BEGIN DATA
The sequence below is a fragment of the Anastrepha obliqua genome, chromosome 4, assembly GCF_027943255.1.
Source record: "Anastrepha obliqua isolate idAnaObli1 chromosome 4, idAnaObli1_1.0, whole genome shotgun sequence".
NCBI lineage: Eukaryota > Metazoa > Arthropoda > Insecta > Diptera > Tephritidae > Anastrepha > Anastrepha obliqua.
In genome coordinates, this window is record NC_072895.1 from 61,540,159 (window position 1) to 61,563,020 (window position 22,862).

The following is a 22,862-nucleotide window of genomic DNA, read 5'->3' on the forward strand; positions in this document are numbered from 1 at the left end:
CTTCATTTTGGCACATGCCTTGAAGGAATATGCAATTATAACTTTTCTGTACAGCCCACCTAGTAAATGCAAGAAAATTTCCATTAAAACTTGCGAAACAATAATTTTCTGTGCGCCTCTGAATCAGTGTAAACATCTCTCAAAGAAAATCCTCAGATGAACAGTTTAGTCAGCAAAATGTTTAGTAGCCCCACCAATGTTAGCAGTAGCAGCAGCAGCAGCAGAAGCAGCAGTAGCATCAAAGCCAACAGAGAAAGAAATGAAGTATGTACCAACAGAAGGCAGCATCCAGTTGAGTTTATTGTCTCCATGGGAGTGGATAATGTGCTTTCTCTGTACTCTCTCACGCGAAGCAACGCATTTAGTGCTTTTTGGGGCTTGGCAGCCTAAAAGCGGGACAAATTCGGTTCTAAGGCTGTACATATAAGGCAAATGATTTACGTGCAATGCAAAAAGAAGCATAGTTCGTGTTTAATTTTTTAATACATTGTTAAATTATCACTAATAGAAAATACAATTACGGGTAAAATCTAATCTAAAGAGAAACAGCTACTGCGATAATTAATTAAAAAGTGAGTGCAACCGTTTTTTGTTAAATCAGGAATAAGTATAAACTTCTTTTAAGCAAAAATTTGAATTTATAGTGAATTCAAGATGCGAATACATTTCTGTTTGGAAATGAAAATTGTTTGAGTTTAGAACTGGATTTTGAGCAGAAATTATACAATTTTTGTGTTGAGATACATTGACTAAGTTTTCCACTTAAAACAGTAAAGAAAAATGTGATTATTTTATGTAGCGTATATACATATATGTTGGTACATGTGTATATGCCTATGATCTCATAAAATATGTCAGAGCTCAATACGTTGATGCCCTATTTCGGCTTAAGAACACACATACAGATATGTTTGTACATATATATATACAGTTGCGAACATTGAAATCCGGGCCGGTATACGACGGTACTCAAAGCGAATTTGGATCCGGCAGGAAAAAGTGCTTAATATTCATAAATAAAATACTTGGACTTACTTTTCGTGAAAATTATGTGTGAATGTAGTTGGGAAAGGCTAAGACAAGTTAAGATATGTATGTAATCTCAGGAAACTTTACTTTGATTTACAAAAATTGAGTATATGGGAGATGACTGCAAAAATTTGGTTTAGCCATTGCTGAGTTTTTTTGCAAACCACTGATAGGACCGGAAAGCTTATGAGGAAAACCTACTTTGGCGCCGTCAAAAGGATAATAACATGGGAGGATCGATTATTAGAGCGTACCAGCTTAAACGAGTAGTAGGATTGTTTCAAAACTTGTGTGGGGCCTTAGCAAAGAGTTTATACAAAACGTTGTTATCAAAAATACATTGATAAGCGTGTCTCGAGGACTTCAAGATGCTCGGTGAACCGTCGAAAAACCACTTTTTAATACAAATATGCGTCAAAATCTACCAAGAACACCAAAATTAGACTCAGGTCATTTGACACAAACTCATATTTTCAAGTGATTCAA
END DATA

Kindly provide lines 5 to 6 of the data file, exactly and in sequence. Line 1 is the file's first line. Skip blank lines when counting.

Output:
The following is a 22,862-nucleotide window of genomic DNA, read 5'->3' on the forward strand; positions in this document are numbered from 1 at the left end:
CTTCATTTTGGCACATGCCTTGAAGGAATATGCAATTATAACTTTTCTGTACAGCCCACCTAGTAAATGCAAGAAAATTTCCATTAAAACTTGCGAAACAATAATTTTCTGTGCGCCTCTGAATCAGTGTAAACATCTCTCAAAGAAAATCCTCAGATGAACAGTTTAGTCAGCAAAATGTTTAGTAGCCCCACCAATGTTAGCAGTAGCAGCAGCAGCAGCAGAAGCAGCAGTAGCATCAAAGCCAACAGAGAAAGAAATGAAGTATGTACCAACAGAAGGCAGCATCCAGTTGAGTTTATTGTCTCCATGGGAGTGGATAATGTGCTTTCTCTGTACTCTCTCACGCGAAGCAACGCATTTAGTGCTTTTTGGGGCTTGGCAGCCTAAAAGCGGGACAAATTCGGTTCTAAGGCTGTACATATAAGGCAAATGATTTACGTGCAATGCAAAAAGAAGCATAGTTCGTGTTTAATTTTTTAATACATTGTTAAATTATCACTAATAGAAAATACAATTACGGGTAAAATCTAATCTAAAGAGAAACAGCTACTGCGATAATTAATTAAAAAGTGAGTGCAACCGTTTTTTGTTAAATCAGGAATAAGTATAAACTTCTTTTAAGCAAAAATTTGAATTTATAGTGAATTCAAGATGCGAATACATTTCTGTTTGGAAATGAAAATTGTTTGAGTTTAGAACTGGATTTTGAGCAGAAATTATACAATTTTTGTGTTGAGATACATTGACTAAGTTTTCCACTTAAAACAGTAAAGAAAAATGTGATTATTTTATGTAGCGTATATACATATATGTTGGTACATGTGTATATGCCTATGATCTCATAAAATATGTCAGAGCTCAATACGTTGATGCCCTATTTCGGCTTAAGAACACACATACAGATATGTTTGTACATATATATATACAGTTGCGAACATTGAAATCCGGGCCGGTATACGACGGTACTCAAAGCGAATTTGGATCCGGCAGGAAAAAGTGCTTAATATTCATAAATAAAATACTTGGACTTACTTTTCGTGAAAATTATGTGTGAATGTAGTTGGGAAAGGCTAAGACAAGTTAAGATATGTATGTAATCTCAGGAAACTTTACTTTGATTTACAAAAATTGAGTATATGGGAGATGACTGCAAAAATTTGGTTTAGCCATTGCTGAGTTTTTTTGCAAACCACTGATAGGACCGGAAAGCTTATGAGGAAAACCTACTTTGGCGCCGTCAAAAGGATAATAACATGGGAGGATCGATTATTAGAGCGTACCAGCTTAAACGAGTAGTAGGATTGTTTCAAAACTTGTGTGGGGCCTTAGCAAAGAGTTTATACAAAACGTTGTTATCAAAAATACATTGATAAGCGTGTCTCGAGGACTTCAAGATGCTCGGTGAACCGTCGAAAAACCACTTTTTAATACAAATATGCGTCAAAATCTACCAAGAACACCAAAATTAGACTCAGGTCATTTGACACAAACTCATATTTTCAAGTGATTCAA